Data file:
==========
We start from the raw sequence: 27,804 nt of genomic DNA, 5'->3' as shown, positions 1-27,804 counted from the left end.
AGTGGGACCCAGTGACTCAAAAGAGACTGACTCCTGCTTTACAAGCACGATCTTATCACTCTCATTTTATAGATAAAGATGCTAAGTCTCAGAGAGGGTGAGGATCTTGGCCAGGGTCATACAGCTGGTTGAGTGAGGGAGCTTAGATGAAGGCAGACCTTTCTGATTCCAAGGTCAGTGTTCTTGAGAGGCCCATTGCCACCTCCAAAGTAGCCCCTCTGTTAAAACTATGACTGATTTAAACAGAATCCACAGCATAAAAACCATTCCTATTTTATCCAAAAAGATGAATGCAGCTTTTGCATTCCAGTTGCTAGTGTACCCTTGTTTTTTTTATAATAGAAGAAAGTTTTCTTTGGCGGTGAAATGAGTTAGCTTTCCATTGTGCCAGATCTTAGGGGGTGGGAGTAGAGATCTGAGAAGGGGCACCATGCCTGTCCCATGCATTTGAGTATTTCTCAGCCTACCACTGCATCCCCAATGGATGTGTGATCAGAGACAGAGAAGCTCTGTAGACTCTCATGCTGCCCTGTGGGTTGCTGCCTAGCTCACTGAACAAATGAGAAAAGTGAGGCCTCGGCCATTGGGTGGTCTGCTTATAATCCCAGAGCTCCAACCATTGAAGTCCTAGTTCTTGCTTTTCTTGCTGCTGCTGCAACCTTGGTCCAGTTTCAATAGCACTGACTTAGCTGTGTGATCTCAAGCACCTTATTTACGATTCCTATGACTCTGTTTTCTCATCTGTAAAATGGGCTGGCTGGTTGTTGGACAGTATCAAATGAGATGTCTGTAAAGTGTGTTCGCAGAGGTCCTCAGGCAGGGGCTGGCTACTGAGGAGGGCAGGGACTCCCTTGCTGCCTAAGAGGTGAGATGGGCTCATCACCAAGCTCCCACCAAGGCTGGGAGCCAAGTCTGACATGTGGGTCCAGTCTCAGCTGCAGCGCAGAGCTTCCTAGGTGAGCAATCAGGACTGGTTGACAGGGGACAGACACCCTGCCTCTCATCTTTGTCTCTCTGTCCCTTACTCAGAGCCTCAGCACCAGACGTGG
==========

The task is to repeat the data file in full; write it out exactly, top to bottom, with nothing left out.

We start from the raw sequence: 27,804 nt of genomic DNA, 5'->3' as shown, positions 1-27,804 counted from the left end.
AGTGGGACCCAGTGACTCAAAAGAGACTGACTCCTGCTTTACAAGCACGATCTTATCACTCTCATTTTATAGATAAAGATGCTAAGTCTCAGAGAGGGTGAGGATCTTGGCCAGGGTCATACAGCTGGTTGAGTGAGGGAGCTTAGATGAAGGCAGACCTTTCTGATTCCAAGGTCAGTGTTCTTGAGAGGCCCATTGCCACCTCCAAAGTAGCCCCTCTGTTAAAACTATGACTGATTTAAACAGAATCCACAGCATAAAAACCATTCCTATTTTATCCAAAAAGATGAATGCAGCTTTTGCATTCCAGTTGCTAGTGTACCCTTGTTTTTTTTATAATAGAAGAAAGTTTTCTTTGGCGGTGAAATGAGTTAGCTTTCCATTGTGCCAGATCTTAGGGGGTGGGAGTAGAGATCTGAGAAGGGGCACCATGCCTGTCCCATGCATTTGAGTATTTCTCAGCCTACCACTGCATCCCCAATGGATGTGTGATCAGAGACAGAGAAGCTCTGTAGACTCTCATGCTGCCCTGTGGGTTGCTGCCTAGCTCACTGAACAAATGAGAAAAGTGAGGCCTCGGCCATTGGGTGGTCTGCTTATAATCCCAGAGCTCCAACCATTGAAGTCCTAGTTCTTGCTTTTCTTGCTGCTGCTGCAACCTTGGTCCAGTTTCAATAGCACTGACTTAGCTGTGTGATCTCAAGCACCTTATTTACGATTCCTATGACTCTGTTTTCTCATCTGTAAAATGGGCTGGCTGGTTGTTGGACAGTATCAAATGAGATGTCTGTAAAGTGTGTTCGCAGAGGTCCTCAGGCAGGGGCTGGCTACTGAGGAGGGCAGGGACTCCCTTGCTGCCTAAGAGGTGAGATGGGCTCATCACCAAGCTCCCACCAAGGCTGGGAGCCAAGTCTGACATGTGGGTCCAGTCTCAGCTGCAGCGCAGAGCTTCCTAGGTGAGCAATCAGGACTGGTTGACAGGGGACAGACACCCTGCCTCTCATCTTTGTCTCTCTGTCCCTTACTCAGAGCCTCAGCACCAGACGTGG